US 4527243 A
The invention relates to electronic control of a crop shear for trimming the head and tail of a bar. The bar is scanned longitudinally by a camera to monitor its progress towards the crop shear. The bar is also scanned transversely by a second camera connected to a processor which analyses the shape of the bar to determine the optimum point for cropping. The method is also described for distinguishing between the outline of a bar and surface anomalies such as may be caused by water or scale on the bar.
1. Apparatus for controlling a flying crop shear comprising,
first electronic camera means positioned to scan in the direction of motion a moving bar to be cropped and to produce first video data in response to said scan,
first means for analysing said first video data to determine the speed and position of said bar relative to said crop shear,
means for controlling the motion of said crop shear to crop said bar at a desired point of crop,
second electronic camera means positioned to scan the width of said bar and to produce second video data in response to said scan, and
second means for analysing said second video data to determine said desired point of crop as a function of the shape of the end of said bar.
2. Apparatus according to claim 1, including means for establishing a threshold value for the first video data, said first means for analysing acting to determine each transition in value of said first video data with respect to said threshold value, said first means further acting to determine for each such transition a position at which a maximum rate of change of intensity of said first video data occurs to thereby detect the outline of said bar.
3. Apparatus according to claim 2, wherein each electronic camera means comprises an array of charge coupled elements, and said first means for analysing determining an element at which the rate of change of intensity is a maximum and the elements on each side of the latter element at which the rate of change of intensity drops to a predetermined fraction of its maximum value, said first means further determining the centre of gravity of the rate of change of intensity of the first video data between the two last mentioned elements to define the position of said maximum rate of change of intensity to an accuracy greater than one inter-element spacing.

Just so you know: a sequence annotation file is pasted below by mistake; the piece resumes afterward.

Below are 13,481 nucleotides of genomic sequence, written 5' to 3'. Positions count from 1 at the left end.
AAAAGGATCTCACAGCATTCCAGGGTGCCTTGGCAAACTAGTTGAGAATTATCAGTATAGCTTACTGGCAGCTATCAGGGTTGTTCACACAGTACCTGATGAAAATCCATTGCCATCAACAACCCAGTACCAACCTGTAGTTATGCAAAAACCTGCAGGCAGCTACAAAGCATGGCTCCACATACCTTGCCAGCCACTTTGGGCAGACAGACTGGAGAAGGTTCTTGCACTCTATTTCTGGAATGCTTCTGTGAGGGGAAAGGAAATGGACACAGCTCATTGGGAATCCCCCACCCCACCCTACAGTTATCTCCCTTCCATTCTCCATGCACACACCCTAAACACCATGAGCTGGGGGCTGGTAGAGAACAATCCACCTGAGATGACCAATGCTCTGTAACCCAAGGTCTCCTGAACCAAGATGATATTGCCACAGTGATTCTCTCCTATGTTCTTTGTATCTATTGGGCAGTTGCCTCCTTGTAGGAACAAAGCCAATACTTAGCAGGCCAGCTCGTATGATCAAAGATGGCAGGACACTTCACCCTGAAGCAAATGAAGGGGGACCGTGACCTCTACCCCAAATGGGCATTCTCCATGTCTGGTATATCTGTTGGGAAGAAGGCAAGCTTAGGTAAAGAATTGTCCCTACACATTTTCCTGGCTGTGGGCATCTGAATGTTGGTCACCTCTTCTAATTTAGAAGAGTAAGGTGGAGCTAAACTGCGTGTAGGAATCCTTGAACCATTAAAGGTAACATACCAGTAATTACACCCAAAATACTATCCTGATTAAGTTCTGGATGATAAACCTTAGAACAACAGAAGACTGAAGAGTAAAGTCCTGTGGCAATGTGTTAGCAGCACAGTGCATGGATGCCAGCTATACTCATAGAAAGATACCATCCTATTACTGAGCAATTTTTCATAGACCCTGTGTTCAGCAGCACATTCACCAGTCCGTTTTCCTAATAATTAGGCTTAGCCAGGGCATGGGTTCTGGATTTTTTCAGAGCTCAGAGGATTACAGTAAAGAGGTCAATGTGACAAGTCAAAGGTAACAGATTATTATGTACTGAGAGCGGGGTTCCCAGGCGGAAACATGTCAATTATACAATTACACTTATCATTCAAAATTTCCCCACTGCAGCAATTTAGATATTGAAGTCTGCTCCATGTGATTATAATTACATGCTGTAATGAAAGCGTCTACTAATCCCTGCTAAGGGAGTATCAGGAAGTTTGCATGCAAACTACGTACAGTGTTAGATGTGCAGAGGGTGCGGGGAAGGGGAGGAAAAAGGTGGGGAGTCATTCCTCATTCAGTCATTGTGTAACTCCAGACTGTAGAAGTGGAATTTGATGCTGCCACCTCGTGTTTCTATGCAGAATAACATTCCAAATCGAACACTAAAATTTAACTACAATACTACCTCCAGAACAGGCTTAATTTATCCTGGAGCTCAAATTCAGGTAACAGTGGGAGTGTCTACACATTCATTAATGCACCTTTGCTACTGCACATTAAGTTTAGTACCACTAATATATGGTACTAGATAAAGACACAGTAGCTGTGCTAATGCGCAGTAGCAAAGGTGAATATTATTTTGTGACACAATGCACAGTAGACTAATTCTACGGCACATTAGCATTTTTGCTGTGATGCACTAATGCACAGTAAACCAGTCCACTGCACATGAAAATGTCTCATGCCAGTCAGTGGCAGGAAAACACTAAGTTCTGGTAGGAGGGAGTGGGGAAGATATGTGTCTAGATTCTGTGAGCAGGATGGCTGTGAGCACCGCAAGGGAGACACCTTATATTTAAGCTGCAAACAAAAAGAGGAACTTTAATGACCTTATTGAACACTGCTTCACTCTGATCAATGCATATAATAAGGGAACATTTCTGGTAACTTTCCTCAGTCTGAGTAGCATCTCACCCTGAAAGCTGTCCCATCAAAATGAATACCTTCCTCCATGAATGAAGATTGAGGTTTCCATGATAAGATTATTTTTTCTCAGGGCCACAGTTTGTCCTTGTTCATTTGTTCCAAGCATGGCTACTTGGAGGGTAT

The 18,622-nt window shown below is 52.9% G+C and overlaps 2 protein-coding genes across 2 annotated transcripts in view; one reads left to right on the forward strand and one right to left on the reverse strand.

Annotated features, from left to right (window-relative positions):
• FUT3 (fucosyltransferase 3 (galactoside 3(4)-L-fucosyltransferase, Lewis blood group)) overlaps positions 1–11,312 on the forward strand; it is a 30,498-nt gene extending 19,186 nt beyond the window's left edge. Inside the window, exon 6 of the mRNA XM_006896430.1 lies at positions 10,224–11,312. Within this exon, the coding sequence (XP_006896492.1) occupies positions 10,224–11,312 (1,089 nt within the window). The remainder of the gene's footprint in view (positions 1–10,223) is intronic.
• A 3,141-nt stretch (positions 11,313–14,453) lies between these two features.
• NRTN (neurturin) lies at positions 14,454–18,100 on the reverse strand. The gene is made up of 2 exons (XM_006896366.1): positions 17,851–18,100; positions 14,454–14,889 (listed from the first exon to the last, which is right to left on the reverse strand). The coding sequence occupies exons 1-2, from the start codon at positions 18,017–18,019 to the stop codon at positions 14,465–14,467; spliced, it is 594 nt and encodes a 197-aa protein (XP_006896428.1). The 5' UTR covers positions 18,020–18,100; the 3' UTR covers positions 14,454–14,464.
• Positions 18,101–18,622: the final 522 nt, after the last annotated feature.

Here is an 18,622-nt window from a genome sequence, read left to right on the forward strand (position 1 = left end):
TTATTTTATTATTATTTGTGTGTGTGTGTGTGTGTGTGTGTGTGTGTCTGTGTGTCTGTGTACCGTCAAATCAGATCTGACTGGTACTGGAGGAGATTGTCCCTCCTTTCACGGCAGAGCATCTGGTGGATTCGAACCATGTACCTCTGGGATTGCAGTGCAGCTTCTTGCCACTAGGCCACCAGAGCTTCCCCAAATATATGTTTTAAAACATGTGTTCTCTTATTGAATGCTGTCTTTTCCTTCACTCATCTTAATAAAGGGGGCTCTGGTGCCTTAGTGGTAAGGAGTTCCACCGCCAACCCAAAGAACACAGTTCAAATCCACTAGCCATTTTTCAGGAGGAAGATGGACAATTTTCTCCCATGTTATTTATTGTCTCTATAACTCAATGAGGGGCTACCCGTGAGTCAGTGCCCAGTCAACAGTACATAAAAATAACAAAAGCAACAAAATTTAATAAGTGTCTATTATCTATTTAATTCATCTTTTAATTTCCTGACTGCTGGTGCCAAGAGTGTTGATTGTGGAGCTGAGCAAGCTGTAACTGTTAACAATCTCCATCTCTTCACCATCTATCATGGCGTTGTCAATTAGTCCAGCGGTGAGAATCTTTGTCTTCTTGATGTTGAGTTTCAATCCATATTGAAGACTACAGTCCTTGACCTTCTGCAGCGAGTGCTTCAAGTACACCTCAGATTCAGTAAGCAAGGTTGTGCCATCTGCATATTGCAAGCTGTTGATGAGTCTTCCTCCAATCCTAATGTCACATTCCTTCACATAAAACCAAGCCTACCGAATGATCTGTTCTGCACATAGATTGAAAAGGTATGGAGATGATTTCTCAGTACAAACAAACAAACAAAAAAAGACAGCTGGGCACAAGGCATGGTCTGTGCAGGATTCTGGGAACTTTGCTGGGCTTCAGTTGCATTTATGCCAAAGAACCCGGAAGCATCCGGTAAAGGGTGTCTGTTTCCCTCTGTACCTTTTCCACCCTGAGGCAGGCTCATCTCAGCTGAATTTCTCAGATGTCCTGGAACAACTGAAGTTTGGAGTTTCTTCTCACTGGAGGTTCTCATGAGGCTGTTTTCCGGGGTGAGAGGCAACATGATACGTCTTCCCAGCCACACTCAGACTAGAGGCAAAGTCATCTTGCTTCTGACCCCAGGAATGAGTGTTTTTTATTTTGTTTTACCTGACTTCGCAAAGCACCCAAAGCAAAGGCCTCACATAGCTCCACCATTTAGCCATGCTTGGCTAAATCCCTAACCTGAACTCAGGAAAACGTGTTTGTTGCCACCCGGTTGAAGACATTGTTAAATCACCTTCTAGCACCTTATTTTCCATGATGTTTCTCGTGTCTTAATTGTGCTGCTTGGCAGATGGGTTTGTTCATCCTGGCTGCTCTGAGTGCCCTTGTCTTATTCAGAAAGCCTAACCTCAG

4. Apparatus according to claim 1, wherein the first camera means has a scan field extending substantially up to the crop shear and the first means for analysing constantly updates position and speed data relating to the desired point of crop when the end of a bar lies within the scan field of said first camera.
5. Apparatus according to claim 1 including means for storing data representative of the edges of the bar, said second means for analysing comparing pairs of transitions with said stored data and distinguishing between impurities and an edge of the bar by ascertaining if the transitions occur within bounds set by the edges of the bar as determined in a previous scan.
6. Apparatus according to claim 5, including means for storing data representative of transitions within bounds established by the edges of the bar, said second means for analysing being operative to compare each pair of transitions within said bounds established by the edges of the bar in a scan with pairs of transitions within bounds set by the edges of the bar in the preceding scan to determine if the pairs of transitions in consecutive scans are substantially in alignment.
7. Apparatus according to claim 1, wherein said means for controlling the motion of the crop shear is operative to vary the speed of the crop shear as a function of the expected arrival time of the desired point of crop at the crop shear to cause cropping to occur at the desired point with the crop shear travelling at a speed calculated not to impede the motion of the bar.
8. Apparatus according to claim 1 including means for establishing predetermined limits, said second means for analysing determines when the detected width of the bar attains a stable value lying within said predetermined limits, said second means determining the desired point of crop in response to the width of the bar attaining a predetermined fraction of the stable width.
9. Crop shear apparatus comprising:
a pair of blades operative to meet at a predetermined position, a motor for driving the blades, a position transducer for sensing the position of the blades at spaced time intervals, first computing means responsive to the position transducer to evaluate from the position of the blades an expected time of arrival of the blades at said predetermined position, a first camera for scanning a bar to be cropped while approaching the crop shear, first processing means responsive to the first camera to determine the position of the edge of the bar at spaced time intervals, a second camera for scanning the width of the bar to be cropped, second processing means responsive to the second camera to determine a desired line of crop on the bar, second computing means responsive to the first and second processing means for ascertaining the expected time of arrival of the desired line of crop on the bar at said predetermined position from the sensed positions of the edge of the bar and third computing means for controlling said motor as a function of the difference between the said expected time of arrival of said blades and said expected time of arrival of said line of crop.
10. Apparatus according to claim 1 including means for establishing a threshold value for the second video data, said second means for analysing determining each transition in value of said second video data with respect to said threshold value to thereby detect the edges of the bar.